The Mobile Search Market: Google also believes it can eventually make more money from mobile search than it does from desktop search. There are many more mobile users world wide, over 2.7 billion world wide compared to about 900 Million desktop users and this is estimated to grow at 11% this year. Smartphones (phones that can be used for searching) are expected to account for about 15% of the global sales of handsets this year, reaching 65% of sales by 2012. This means there could be over a billion smartphone users by 2012. If indeed Google maintains its approx 67% share of the global search market, that’s 670 million mobile searchers.
Schmidt is right to point out that mobile search will be more targeted because people take their phones with them everywhere and more targeted ads mean even more money for Google than desktop search. But, once again, Google’s attempts to lock itself into the mobile market in a meaningful way have been at a glacier’s pace. The much hyped Android, a mobile phone software platform by Google, still isn’t out yet. It was scheduled to be released in mid-August, then mid-September and now will only see the light of day “by the end of the year.” And Google acquired Android in 2005!
Privacy Issues as a Growth Inhibitor: Google says its specialty is measurable, targeted advertising. If its growth is to continue at such a high rate, especially as it moves into mobile search and other markets, Google will need to develop more and more targeted advertising. This means gathering more and more data about it’s users. So far, privacy concerns remain in the background of general public opinion about Google, but eventually the collection of so much data could lead to a backlash against the company. As Schmidt says, “You carry your mobile phone everywhere, it knows all about you.” Now that’s a little creepy – it’s an admission that Google intends to track all the movements and activities of it’s mobile customers. Also, as an avid user of Gmail, I am less than thrilled the ads it displays to me are “personalized” because bots read through my email.
Just think about it. Google could eventually possess all my email, search history and a record of all the places I have taken its mobile device. That’s an unprecedented amount of information for any one organization to have about an individual. We put up with this as consumers because the convenience is so great and we have no idea how to combat the accumulation of our personal information. Most of us aren’t even sure how exactly the technology assembles the information. But it’s conceivable that one or a few aggravating events, such as the misuse or hacking of our data could quickly sway public opinion and hurt Google’s market share.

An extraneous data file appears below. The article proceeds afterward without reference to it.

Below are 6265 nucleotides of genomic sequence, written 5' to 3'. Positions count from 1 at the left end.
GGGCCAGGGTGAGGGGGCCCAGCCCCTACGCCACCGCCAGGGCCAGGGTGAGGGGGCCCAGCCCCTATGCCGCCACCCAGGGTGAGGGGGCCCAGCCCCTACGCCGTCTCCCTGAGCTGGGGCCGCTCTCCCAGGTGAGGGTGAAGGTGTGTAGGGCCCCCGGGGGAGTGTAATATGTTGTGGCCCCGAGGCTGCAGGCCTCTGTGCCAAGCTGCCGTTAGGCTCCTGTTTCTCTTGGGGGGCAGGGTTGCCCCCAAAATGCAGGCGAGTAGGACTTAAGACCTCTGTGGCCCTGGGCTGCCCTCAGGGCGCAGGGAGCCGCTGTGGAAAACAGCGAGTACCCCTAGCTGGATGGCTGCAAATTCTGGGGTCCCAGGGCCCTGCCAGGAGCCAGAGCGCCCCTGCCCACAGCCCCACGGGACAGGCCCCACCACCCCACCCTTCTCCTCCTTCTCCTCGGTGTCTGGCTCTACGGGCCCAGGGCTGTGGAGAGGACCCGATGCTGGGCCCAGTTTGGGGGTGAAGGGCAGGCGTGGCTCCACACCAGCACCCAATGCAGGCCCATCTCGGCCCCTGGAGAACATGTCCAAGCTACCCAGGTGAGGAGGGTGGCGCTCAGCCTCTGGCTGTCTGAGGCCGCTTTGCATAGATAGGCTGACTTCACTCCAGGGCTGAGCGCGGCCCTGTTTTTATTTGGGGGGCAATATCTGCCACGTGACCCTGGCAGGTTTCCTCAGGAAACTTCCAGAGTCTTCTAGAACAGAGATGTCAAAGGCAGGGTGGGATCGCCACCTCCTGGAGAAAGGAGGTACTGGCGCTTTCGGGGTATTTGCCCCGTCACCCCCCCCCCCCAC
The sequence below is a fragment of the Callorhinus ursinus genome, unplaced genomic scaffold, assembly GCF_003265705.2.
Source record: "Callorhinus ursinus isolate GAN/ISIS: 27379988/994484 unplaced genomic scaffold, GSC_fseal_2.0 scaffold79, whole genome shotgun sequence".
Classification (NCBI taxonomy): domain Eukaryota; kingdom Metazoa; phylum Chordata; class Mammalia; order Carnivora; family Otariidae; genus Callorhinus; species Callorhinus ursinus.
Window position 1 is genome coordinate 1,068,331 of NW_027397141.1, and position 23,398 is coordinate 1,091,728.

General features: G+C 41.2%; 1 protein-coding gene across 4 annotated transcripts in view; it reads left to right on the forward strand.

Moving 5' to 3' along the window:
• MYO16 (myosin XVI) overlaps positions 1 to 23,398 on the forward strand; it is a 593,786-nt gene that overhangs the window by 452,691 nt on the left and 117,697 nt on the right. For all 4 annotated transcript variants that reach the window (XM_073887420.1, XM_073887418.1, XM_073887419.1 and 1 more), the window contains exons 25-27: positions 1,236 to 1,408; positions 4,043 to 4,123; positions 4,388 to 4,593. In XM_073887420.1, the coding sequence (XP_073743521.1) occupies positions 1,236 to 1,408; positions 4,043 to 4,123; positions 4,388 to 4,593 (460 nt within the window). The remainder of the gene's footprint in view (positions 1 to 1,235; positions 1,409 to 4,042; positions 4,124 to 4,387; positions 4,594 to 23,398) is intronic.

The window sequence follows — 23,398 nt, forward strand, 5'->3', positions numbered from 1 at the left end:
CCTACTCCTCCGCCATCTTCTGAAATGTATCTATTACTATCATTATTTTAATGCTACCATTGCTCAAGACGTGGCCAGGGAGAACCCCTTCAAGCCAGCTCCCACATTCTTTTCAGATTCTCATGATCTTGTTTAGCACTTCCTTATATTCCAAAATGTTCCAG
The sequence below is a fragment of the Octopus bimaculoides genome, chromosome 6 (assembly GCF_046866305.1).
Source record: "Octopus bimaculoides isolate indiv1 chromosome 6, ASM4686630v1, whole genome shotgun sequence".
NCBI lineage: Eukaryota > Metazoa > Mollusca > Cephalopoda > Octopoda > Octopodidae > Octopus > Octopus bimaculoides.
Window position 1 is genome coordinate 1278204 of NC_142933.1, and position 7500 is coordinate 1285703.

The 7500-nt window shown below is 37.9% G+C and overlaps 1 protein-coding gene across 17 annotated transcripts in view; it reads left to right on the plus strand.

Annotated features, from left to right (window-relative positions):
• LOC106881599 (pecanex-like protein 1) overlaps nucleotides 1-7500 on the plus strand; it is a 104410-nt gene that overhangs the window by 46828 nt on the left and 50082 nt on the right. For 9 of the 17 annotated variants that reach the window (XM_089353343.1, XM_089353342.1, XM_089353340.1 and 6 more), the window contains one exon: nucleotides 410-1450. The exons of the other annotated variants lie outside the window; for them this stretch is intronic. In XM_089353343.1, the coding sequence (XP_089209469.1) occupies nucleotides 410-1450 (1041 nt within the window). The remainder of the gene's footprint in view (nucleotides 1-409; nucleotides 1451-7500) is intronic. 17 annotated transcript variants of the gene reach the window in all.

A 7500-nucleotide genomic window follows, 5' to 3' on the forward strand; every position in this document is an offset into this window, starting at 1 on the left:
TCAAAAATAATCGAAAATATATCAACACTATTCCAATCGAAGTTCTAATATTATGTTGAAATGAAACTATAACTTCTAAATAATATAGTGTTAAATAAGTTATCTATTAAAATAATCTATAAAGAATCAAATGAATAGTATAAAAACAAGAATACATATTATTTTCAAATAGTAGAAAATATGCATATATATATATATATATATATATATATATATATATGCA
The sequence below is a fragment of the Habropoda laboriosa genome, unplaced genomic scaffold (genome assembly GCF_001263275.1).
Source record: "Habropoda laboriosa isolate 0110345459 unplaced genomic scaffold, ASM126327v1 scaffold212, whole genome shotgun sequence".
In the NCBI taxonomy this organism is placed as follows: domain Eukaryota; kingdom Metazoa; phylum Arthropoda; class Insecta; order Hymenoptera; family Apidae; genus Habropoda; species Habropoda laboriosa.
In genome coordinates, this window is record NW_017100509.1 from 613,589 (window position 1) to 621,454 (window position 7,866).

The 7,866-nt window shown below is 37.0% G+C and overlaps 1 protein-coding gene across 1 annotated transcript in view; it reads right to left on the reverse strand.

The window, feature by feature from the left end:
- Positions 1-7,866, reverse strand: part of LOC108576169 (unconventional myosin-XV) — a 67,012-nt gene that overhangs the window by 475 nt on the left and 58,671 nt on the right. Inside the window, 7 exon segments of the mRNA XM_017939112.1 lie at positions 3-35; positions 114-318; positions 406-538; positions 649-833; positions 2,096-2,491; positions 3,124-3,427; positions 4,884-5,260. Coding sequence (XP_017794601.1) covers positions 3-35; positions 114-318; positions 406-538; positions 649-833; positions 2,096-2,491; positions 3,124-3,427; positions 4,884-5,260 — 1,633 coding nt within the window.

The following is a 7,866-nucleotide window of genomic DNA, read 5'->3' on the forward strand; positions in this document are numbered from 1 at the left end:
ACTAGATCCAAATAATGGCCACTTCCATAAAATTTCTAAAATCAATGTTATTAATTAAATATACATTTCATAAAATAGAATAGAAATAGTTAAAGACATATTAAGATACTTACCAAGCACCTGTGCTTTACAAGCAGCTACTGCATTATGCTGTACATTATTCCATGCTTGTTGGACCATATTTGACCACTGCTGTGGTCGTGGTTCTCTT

Relevance of the Algorithm: As good as Google’s algorithm is at helping us find information, it is far from perfect. Searching with any traditional search engine, including Google’s, still returns a lot of irrelevant information to sort through. Enter the semantic web. New services like Twine promise to bring more relevant, more powerful searches that could compete with Google. If the semantic web does indeed turn the web into a giant database as Nova Spivak, Kevin Kelly and world wide web creator Tim Berners-Lee say it will, I think it is valid to question whether or not Google’s search algorithm will retain its relevance. For all Google’s golden glory, it is still very much a web 1.0 service. The semantic web will change the landscape and though Google has purchased a few start-ups specializing in semantization, it yet again seems that very little of that technology has been put to use yet.
Conclusion: I don’t mean to suggest Google is on a downward spiral. The company will continue to grow for the next few years, and probably continue to be a huge player on the Internet for at least the next several. It is a proven leader in the digitization and organization of information. It has made big advances in the retroquant industry, a potential multi-billion dollar market. It is bolstered by the expansion of online advertising, which is growing at 20% a year. The Internet remains a frontier for advertising. This is all very good news for Google.
But underneath the obvious success and growth opportunities reside the company’s not so obvious shortcomings. Though Google is not the one trick pony Microsoft CEO, Steve Balmer, claimed, it is also not a leader in innovation – Perhaps the reality is that no big company can lead innovation.- Google has also not proven itself all that competent at breaking into new markets except, perhaps, for retroquant. We are already seeing the inevitable slowing of Google’s organic growth. Eventually it will face the same forces IBM and Microsoft had to confront: competition from a newer generation of more innovative companies, a fading of its golden reputation, potential consumer backlash, and an evolving cultural and technological landscape. Due to its successful track record and brand recognition Google is unlikely to collapse in on itself, but it can’t do everything either; the company should learn from its own lesson and leave the bulk of the innovating to hungry, independent little start-ups.